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Two alumni earn prestigious graduate fellowship

UNG alumni Katie McCullough and Cory Duckworth, both with Bachelor of Science degrees in biology, earned the NSF Graduate Research Fellowship Program award.

University of North Georgia (UNG) alumna Donna "Katie" McCullough remembered hearing about a National Science Foundation (NSF) graduate program as an undergraduate student and thought about applying for it. However, when she won the prestigious scholarship with the Fulbright U.S. Student Program for research in Poland in 2017, it was pushed to the recesses of her mind.

"Then two weeks before it was due last semester, a friend reminded me about the fellowship application," McCullough said. "I thought, 'That's what I am going to do. It can't hurt me to apply.' Then I frantically started writing."

Her frantic writing paid off as it did for another UNG alumnus. McCullough and Cory Duckworth, both with Bachelor of Science degrees in biology, earned the NSF Graduate Research Fellowship Program award. McCullough, a December 2016 graduate from Ringgold, Georgia, and Duckworth, a December 2019 graduate from Hiawassee, Georgia, each will receive up to $134,000 in funding for research purposes.

"A mentor told me that the NSF funds the researcher, not the research," said McCullough, who is in her second year of a doctoral program at the University of Tennessee in Knoxville. "By awarding me this grant, it means the NSF believes in me enough to give me money for my tuition and living expenses; that they will support me while I get my degree."

Duckworth, a former U.S. Army medic and UNG McNair Scholar, said he was shocked when he read the email, especially since he found it in the spam folder.

"I had learned with my applications for Research Experiences for Undergraduates (REUs) that I should be confident, but I was still surprised to get it," he said.

The surprise happened at the quintessential moment. That same morning, Duckworth received a letter of intent from the University of Pittsburgh's graduate program in biology, ecology and evolution.

"I was wait-listed at every graduate program that I applied to, even Pittsburgh," he said. "Now, I'm going to grad school and have the money in place. It's been a goal of mine to get into a Ph.D. program, and it worked."

This marks the second consecutive time a UNG student or graduate has received this highly competitive and prestigious award. Last year, Caroline Brown became the first UNG student to earn it.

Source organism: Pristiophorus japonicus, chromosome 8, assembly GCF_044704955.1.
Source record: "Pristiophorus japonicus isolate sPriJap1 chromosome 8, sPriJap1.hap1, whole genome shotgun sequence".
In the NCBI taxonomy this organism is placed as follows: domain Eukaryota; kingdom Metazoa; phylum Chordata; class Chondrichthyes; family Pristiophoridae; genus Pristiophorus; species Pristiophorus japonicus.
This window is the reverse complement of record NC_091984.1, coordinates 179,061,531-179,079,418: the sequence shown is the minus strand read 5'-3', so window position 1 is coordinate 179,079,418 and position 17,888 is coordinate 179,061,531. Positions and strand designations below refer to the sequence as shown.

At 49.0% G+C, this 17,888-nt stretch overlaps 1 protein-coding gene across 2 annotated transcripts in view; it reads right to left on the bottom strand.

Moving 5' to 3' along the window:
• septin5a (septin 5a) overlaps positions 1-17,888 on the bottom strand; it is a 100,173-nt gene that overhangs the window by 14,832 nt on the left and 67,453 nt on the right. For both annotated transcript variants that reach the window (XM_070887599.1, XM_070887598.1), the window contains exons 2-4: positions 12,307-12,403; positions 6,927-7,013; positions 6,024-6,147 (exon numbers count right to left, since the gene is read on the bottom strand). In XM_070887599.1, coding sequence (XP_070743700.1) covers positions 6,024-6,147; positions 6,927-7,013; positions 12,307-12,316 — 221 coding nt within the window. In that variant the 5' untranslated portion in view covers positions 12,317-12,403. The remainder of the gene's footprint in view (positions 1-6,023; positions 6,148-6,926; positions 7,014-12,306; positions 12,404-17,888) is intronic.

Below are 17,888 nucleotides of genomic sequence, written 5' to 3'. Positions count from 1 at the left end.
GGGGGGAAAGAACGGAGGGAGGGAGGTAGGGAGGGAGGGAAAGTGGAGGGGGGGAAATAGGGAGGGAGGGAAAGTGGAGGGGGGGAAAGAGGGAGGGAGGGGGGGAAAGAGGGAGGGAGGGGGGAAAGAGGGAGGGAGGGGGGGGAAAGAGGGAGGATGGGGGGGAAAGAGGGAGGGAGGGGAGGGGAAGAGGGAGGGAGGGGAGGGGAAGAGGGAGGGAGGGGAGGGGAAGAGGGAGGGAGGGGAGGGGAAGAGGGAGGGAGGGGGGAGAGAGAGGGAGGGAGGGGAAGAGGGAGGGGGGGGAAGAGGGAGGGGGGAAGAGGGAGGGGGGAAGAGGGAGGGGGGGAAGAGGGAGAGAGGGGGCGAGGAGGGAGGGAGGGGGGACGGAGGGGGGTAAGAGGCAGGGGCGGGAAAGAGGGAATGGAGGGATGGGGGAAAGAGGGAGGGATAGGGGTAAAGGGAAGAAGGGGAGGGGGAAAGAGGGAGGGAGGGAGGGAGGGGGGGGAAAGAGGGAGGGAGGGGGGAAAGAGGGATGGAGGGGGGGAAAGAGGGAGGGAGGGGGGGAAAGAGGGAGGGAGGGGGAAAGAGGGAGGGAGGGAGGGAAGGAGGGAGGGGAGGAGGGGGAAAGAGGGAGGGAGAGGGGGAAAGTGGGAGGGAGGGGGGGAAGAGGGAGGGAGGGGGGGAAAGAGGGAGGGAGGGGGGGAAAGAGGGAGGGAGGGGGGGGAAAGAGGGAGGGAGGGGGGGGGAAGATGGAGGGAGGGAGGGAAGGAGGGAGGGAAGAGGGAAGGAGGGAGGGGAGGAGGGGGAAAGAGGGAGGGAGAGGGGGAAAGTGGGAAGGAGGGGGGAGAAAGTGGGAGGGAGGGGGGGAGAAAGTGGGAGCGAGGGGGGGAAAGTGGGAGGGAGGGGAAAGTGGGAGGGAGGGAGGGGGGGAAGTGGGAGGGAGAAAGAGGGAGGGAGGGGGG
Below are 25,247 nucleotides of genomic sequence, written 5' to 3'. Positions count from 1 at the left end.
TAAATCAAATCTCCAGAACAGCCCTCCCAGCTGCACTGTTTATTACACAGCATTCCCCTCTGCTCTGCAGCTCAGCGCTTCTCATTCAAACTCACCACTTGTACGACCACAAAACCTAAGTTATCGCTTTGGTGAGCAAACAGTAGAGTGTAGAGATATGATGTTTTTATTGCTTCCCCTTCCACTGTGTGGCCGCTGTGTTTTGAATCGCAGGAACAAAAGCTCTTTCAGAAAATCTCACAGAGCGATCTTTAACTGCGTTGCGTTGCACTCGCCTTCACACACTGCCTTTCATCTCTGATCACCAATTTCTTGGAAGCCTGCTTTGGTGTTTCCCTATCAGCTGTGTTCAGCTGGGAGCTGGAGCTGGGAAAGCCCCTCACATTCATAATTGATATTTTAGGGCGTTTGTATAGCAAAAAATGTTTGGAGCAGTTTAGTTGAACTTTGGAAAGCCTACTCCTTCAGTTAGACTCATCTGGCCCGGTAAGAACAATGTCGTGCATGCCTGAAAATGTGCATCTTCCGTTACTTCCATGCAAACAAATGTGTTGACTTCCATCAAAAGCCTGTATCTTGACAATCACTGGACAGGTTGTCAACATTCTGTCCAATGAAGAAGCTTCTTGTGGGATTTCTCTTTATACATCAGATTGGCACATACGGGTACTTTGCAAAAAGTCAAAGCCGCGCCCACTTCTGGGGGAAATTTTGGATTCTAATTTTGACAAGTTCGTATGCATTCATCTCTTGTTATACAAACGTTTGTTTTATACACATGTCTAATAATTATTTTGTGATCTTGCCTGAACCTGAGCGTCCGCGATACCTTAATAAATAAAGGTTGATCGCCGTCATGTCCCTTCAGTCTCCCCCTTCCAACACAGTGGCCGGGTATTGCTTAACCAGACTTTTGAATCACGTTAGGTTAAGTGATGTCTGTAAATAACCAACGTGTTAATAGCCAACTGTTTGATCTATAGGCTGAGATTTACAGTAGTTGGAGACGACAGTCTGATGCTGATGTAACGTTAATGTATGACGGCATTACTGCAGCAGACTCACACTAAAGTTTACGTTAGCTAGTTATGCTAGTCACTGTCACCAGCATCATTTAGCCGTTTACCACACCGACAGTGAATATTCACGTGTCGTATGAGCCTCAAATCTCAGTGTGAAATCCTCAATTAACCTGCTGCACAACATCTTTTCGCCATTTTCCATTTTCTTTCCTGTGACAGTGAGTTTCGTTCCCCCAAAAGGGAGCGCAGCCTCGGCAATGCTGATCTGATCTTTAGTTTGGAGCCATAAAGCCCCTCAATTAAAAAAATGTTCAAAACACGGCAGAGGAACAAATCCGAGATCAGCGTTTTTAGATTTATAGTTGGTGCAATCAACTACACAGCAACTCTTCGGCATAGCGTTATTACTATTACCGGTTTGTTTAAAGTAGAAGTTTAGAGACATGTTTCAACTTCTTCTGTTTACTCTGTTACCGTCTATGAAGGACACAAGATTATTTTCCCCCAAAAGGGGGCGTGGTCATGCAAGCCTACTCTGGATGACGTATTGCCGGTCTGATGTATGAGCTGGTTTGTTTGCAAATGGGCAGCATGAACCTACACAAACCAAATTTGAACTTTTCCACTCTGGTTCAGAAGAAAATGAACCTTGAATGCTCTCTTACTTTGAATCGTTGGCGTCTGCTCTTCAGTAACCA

Dr. Andy Novobilski, associate provost for research and engagement and chief research officer, said this award is one of the National Science Foundation's prestigious programs for investing in the future of research and scholarship in the United States.

"The awards are an affirmation of Ms. McCullough and Mr. Duckworth's commitment to excellence as recognized at the national level," he said.

Dr. Anastasia Lin, assistant vice president of research and engagement at UNG, said roughly 16% of applicants nationwide received the award this year.

"The NSF GRFP is notoriously hard won," she said. "Having two alumni win the honor this year reflects the hard work and academic excellence of our students as well as the impressive undergraduate research opportunities provided by UNG faculty."

Two alumna and one current student received honorable mentions from NSF GRFP.

  • Nathan Clement, a senior pursuing a degree in chemistry, is an S-STEM Scholar from Peshtigo, Wisconsin. In spring 2019, he earned an REU at Clemson University in South Carolina.
  • Lily Rainwater Diodati, a May 2018 graduate with a bachelor's degree in chemistry, worked with Dr. Aimee Tomlinson in a few undergraduate research projects and had a paper published. She is a graduate researcher at the University of Florida.
  • Lydia Nicole Skolrood from Flowery Branch, Georgia, graduated in May 2018 with a bachelor's degree in chemistry. She conducted research at Oak Ridge National Laboratory in Tennessee in summer 2018 after earning entry into a Science Undergraduate Laboratory Internship (SULI) program, which is sponsored and managed by the U.S. Department of Energy.

The GRFP recipients and honorable mentions were involved in undergraduate research at UNG.

Students interested in learning more about nationally competitive scholarships, including the NSF GRFP and other opportunities for graduate funding, should contact for more information.

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